The Silencing of Florida's Springs
Photography and Text by Jason Gulley
Florida has more than 1,000 known freshwater springs, one of the densest concentrations of springs in the world. Springs are Florida’s original tourist attractions and for centuries, visitors have flocked to them to marvel at the billions of gallons of cool, clear water that gush out of the porous limestone aquifer every day
First used as water sources by indigenous Americans, Florida’s springs were visited by Spanish explorers searching for the fabled Fountain of Youth in the 1500s and became some of the state’s first tourist attractions during the 1800s. Spring houses sprang up to allow visitors to bathe in sulfur springs, which were thought to have healing properties. Glass bottomed boats plied spring runs, allowing visitors to marvel at pristine underwater worlds without having to get wet. The air-clear visibility and gleaming white sandy bottoms of Florida’s springs also attracted early filmmakers and underwater scenes from Sea Hunt, I Spy, the Tarzan films, The Creature From the Black Lagoon, and several others were filmed in their cool waters.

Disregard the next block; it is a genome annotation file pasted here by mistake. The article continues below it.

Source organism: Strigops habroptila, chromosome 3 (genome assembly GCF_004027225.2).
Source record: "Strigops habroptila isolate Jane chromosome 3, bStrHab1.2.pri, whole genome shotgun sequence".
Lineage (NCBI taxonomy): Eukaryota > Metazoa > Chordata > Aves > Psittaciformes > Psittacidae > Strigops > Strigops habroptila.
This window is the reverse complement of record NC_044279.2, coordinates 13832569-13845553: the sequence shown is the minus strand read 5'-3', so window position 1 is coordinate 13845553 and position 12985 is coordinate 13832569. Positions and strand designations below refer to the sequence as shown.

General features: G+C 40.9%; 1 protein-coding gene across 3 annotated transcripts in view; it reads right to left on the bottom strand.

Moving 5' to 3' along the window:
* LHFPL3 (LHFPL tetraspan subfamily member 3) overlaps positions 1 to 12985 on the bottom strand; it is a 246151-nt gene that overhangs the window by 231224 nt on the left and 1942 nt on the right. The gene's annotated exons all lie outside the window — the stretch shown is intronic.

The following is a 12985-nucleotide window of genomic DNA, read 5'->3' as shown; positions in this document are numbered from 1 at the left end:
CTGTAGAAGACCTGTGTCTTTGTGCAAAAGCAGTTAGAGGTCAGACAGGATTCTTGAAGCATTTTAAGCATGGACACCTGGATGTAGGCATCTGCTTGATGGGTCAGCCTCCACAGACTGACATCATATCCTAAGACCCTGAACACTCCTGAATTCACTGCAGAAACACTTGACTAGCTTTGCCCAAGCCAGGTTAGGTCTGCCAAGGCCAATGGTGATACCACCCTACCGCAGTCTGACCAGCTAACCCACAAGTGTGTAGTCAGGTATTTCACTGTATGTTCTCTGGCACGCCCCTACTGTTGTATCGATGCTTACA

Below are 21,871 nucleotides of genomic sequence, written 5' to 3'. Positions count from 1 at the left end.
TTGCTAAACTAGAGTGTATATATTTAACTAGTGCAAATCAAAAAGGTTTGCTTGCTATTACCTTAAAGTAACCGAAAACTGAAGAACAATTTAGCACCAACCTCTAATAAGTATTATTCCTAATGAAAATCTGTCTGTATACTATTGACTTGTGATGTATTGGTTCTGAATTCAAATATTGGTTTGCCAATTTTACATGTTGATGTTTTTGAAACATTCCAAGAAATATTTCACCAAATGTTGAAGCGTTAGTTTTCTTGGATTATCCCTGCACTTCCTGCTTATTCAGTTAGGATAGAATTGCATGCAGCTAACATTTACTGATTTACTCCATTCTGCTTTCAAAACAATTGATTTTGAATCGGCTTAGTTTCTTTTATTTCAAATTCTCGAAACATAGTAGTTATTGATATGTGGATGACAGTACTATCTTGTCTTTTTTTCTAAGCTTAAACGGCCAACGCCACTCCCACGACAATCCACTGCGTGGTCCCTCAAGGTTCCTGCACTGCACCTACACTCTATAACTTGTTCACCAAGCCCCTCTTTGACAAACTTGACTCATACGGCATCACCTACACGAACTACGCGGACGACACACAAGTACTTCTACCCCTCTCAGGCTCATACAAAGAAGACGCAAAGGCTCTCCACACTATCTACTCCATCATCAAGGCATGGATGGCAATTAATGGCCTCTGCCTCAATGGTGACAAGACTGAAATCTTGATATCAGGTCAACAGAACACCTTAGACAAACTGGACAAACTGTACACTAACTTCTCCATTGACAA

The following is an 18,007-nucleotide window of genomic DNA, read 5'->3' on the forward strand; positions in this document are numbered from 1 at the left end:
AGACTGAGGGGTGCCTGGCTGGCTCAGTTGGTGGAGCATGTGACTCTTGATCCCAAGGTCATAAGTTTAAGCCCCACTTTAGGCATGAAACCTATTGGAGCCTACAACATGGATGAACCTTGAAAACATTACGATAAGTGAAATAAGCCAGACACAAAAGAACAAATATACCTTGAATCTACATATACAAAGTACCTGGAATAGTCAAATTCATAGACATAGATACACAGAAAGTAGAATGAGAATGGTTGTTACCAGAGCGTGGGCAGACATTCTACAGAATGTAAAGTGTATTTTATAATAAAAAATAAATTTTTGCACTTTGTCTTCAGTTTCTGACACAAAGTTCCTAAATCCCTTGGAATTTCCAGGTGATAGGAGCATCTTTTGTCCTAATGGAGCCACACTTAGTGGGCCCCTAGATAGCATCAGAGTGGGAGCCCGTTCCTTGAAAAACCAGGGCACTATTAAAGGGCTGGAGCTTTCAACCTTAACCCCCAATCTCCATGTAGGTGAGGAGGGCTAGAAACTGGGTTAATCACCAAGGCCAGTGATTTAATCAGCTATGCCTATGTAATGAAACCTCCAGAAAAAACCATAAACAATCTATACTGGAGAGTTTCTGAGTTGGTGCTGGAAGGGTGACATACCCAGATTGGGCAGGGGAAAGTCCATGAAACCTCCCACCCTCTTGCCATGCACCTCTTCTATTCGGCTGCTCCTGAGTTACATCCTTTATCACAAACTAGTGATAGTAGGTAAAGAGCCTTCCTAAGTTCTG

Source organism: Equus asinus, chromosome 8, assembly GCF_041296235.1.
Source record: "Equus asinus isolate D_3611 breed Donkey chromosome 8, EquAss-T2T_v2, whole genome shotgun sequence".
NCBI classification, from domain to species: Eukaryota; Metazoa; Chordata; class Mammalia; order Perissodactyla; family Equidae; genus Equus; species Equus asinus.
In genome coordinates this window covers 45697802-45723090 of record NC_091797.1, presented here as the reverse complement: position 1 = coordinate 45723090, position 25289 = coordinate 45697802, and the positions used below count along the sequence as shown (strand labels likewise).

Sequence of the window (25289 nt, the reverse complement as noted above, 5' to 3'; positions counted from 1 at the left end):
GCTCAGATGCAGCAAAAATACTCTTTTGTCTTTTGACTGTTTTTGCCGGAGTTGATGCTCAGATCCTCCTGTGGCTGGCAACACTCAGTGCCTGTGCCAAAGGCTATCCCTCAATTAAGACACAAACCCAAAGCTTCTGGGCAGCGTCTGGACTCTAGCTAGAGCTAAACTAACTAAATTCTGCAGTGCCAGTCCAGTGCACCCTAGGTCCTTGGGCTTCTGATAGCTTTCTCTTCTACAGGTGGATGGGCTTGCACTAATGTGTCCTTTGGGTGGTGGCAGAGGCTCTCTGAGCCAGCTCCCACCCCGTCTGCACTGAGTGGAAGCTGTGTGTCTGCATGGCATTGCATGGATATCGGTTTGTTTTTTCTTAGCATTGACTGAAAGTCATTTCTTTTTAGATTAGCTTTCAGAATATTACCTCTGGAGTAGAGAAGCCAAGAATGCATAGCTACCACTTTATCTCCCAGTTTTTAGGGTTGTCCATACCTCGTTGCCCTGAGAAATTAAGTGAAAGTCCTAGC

Over the last several decades, a combination of development, climate change, over-pumping of the aquifer and pollution from agriculture and sewage has erased much of Florida’s pristine underwater spring landscape.
Some springs no longer flow. Others are choked with algae. Scientists and water managers around the state are grappling with how to slow or reverse the damage to springs while grassroots environmentalist organizations are clamoring for changes in the laws governing Florida’s water use and protection.
Twenty years ago, the State of Florida officially recognized that most of Florida’s more than 1,000 springs were becoming polluted with excess nutrients when then Gov. Jeb Bush signed legislation creating the Florida Springs Initiative in 2001. The Florida Springs Initiative provided the first of several subsequent pools of money for research, monitoring, education and landowner assistance to reduce the flow of sewage and fertilizer into springs and address declining spring flows. A variety of other pieces of legislation have been passed to improve spring health in the 20 years since the springs initiative, however, nutrient pollution continues to soar and spring flows decline.
I’ve been documenting the declining health of Florida’s springs and the work of scientists, water managers and environmental organizations who are trying to save them using a combination of underwater, cave, aerial and land-based photography.
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